Grant Candies left Dakota Creek about a year ago for Houma for topside installation, but before that happened the vessel went into service on the Shell project, where workers were installing a production platform. Ross Candies took a slightly different route. Much of the deep-sea equipment, except for the main deck-mounted 100-ton knuckle-boom crane, was installed before the vessel left Anacortes. After that, Ross first went to Galveston, Texas, to install the crane and other equipment and then to Bollinger Shipyards in Port Fourchon, La., where two Triton ROVs (remotely operated vehicles) were installed, along with the control rooms that guide them. “We’ll probably operate the Ross out of Fourchon,” Candies said. The vessel’s size, width and depth restrictions at the company’s Houma shipyard make it unlikely Ross will go there, he explained.

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2010 Ship of the Year

Ross Candies is a 309-foot vessel with a 66-foot molded beam, a hull depth of 28 feet and a 23-foot draft. It has five decks in the superstructure and three decks below the main deck. The main deck has 10,760 square feet of space to carry systems to be installed by the vessel, and cargo

ROSS CANDIES OWNER/ Otto Candies LLC, OPERATOR Des Allemands, LA DIMENSIONS L: 309’ B: 66’ D: 28’ DESIGNER Otto Candies BUILDER Dakota Creek Industries

removed from the seabed to be transported to shore. “It is a total diesel-electric boat with four Caterpillar 3516C diesel engines driving generators for a total output of 9,000 kW,” Candies remarked. Trial speed was 13 knots. The vessel holds 435,883 gallons of fuel, 94,058 gallons of fresh water and almost a million gallons of water ballast. In all, Ross has berths for 68 people plus 12 crewmembers. The vessel’s captain is Bobby Horn, a veteran of 30-plus years with Candies and an example of Candies’ policy of moving employees up in responsibility. A pair of Schottel 2,500-kW Combi Drives, which are basically high-power z-drives, supply propulsion. In the bow are three 910-kW tunnel thrusters powered by large electric motors. “Three bow thrusters are an important component in our DP-2 system,” Candies said. “A DP-2 system is absolutely essential on a vessel such as this so it can hold position to 14

precisely lower and retrieve payloads through its moon pool to the sea bottom that may be 10,000 feet deep.” A noticeable feature of Ross Candies is its 100-ton mast, an integral part of the vessel’s payload delivery and retrieval system. Located on the main deck amidships on the port side, the mast takes the wire rope from the 100-ton deep-sea winch and returns it to the main deck, centered over the moon pool opening. The mast is compensated against both active and passive heaving to reduce any swinging movement of the wire rope as it enters the moon pool. As an example of how it works, if the vessel’s mission is to lower and install a “tree” (a sort of a manifold) at a wellhead, the knuckleboom crane can pick up the tree from land and place it on the main deck or have the tree placed there by a shoreside crane. Once the tree is in place, the crane lifts it over the 25-foot by 23-foot moon pool, and a 100-ton skidding system moves over the moon pool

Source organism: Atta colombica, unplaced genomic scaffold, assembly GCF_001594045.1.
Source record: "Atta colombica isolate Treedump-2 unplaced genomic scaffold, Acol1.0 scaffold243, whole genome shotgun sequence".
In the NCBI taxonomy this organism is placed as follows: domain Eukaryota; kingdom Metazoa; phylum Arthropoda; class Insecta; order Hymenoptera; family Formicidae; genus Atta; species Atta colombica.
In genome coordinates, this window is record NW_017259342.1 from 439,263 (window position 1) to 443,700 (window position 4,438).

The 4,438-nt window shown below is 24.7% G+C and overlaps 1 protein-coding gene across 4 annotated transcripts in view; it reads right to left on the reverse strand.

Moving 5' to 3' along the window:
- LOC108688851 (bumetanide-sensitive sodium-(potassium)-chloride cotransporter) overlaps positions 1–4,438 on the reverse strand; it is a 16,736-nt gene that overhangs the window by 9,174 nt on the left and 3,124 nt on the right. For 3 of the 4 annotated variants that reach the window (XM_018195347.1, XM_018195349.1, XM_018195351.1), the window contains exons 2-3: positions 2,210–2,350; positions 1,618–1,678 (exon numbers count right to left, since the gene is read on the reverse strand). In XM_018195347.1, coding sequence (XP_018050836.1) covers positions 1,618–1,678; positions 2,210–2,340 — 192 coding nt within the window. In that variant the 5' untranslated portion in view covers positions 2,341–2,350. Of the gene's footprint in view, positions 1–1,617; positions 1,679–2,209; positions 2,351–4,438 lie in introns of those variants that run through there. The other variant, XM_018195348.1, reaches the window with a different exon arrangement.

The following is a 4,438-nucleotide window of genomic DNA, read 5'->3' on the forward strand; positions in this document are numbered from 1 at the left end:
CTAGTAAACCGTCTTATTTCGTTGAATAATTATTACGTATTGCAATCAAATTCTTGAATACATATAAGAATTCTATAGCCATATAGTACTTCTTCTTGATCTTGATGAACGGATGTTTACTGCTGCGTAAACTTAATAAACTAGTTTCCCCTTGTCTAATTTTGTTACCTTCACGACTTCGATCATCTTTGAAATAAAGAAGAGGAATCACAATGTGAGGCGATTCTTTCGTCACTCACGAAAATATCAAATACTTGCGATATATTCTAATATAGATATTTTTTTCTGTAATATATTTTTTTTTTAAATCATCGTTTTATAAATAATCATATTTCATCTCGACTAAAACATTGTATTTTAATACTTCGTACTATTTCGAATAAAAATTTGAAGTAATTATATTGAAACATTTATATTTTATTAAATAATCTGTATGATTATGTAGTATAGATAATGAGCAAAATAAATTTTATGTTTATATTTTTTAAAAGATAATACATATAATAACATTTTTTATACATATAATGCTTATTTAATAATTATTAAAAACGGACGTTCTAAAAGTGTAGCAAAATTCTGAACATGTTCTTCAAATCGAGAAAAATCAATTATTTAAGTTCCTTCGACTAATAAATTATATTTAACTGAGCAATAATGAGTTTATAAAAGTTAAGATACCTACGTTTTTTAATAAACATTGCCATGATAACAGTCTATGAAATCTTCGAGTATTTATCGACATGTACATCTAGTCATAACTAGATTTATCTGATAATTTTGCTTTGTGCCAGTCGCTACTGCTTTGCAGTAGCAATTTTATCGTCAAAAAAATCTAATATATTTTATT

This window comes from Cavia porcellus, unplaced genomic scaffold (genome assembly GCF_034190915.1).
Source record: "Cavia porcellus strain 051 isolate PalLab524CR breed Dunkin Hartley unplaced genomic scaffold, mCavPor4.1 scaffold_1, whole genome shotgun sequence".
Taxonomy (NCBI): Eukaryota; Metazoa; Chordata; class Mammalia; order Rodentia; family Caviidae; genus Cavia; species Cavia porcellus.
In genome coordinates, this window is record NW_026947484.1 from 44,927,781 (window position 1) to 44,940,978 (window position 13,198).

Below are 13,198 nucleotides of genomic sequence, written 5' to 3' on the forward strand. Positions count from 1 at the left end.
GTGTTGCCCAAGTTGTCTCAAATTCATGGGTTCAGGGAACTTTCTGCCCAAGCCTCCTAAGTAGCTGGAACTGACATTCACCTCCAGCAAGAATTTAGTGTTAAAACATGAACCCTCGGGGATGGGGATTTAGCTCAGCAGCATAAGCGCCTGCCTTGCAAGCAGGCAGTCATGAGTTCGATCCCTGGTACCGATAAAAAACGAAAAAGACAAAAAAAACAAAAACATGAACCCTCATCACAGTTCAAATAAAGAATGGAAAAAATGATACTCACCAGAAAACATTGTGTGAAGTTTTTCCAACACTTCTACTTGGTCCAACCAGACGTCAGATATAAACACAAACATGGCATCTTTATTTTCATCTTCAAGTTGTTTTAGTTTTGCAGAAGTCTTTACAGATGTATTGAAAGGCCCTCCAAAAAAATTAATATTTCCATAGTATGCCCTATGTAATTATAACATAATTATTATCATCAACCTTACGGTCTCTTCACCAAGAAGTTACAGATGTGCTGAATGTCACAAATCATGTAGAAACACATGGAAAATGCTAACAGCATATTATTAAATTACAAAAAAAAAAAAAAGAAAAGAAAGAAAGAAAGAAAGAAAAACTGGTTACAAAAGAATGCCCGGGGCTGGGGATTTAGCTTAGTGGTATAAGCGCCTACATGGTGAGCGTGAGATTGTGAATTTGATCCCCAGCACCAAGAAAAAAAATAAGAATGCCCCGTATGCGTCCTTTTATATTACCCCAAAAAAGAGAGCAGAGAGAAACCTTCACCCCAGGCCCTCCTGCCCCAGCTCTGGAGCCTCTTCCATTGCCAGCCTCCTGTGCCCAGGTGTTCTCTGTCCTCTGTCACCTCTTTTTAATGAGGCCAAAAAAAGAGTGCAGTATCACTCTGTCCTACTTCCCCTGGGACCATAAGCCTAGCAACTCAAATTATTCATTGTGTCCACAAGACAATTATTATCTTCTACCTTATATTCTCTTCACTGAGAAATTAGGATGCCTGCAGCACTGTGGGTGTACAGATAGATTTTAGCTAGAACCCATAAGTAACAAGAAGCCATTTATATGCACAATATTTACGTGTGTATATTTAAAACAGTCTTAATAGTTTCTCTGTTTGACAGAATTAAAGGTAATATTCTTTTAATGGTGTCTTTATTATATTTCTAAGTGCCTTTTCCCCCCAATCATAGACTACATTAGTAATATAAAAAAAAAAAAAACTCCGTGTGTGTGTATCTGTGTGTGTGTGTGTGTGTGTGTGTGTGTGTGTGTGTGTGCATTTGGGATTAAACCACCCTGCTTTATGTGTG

Anacortes, WA MISSION Oilfield inspection,

maintenance, repair

SPECIFICATIONS

Above, Mark Kerrison, offshore manager for Subsea 7, makes a system check on an ROV. Left, the engine room. The vessel has dieselelectric propulsion with four Caterpillar 3516C engines.

while the load is transferred from the crane to the deep-sea winch. The winch slightly raises the load and the skidding system retracts from the moon pool, at which point the deep-sea winch can lower the tree through the moon pool and into the water. One or both of the vessel’s ROVs are launched, and they are positioned to follow the tree to the sea bed while the ROV pilots direct and follow the action from a control room (one for each ROV) on the C deck. The ROVs precisely position the tree over the wellhead, and their manipulator arms do all of the installation if the work is being conducted below the limit of diver endurance. The manipulator arms are outfitted with a variety of tools to do any-

CREW 12 HULL  Steel monohull PERFORMANCE  Speed: 13 knots

sound-powered internal telephone  Raytheon 430 hailer/PA system

SPECIAL FEATURES  Huisman deep-sea deployment and retrieval system with 100-ton knuckle-boom crane, 100-ton mast, 100-ton single-drum winch with 10,000 feet of cable  Skidding system capable of carrying 100-ton loads to center of CAPACITIES moon pool  Fuel: 435,883 gallons  (2) Triton 150-hp ROVs  Fresh water: 94,058  Moon pool: 25’ x 23’ gallons  Heliport for Bell 212 or  Ballast water: 923,288 equivalent gallons  Hospital (C deck), cine Cargo Deck: 10,760 ma with stadium seatsquare feet ing (main deck), conference room (D deck) NAVIGATION/  Pilothouse includes COMMUNICATIONS designated area for sur Equipment by Radio vey group, client Holland spaces and semi-pri Kongsberg DP-2 system vate ship’s office. COMMUNICATION  Accommodation for 68  Furuno FS1503 SSB people radio CERTIFICATIONS  (2) Icom M504 VHFs  ABS: ISM certification  International Marine PROPULSION  (4) Caterpillar 3516Cs in diesel-electric configuration driving (4) Caterpillar 2,250-kW generators  (3) Schottel tunnel bow thrusters at 910 kW each  (2) Schottel z-drive stern thrusters at 2,500 kW each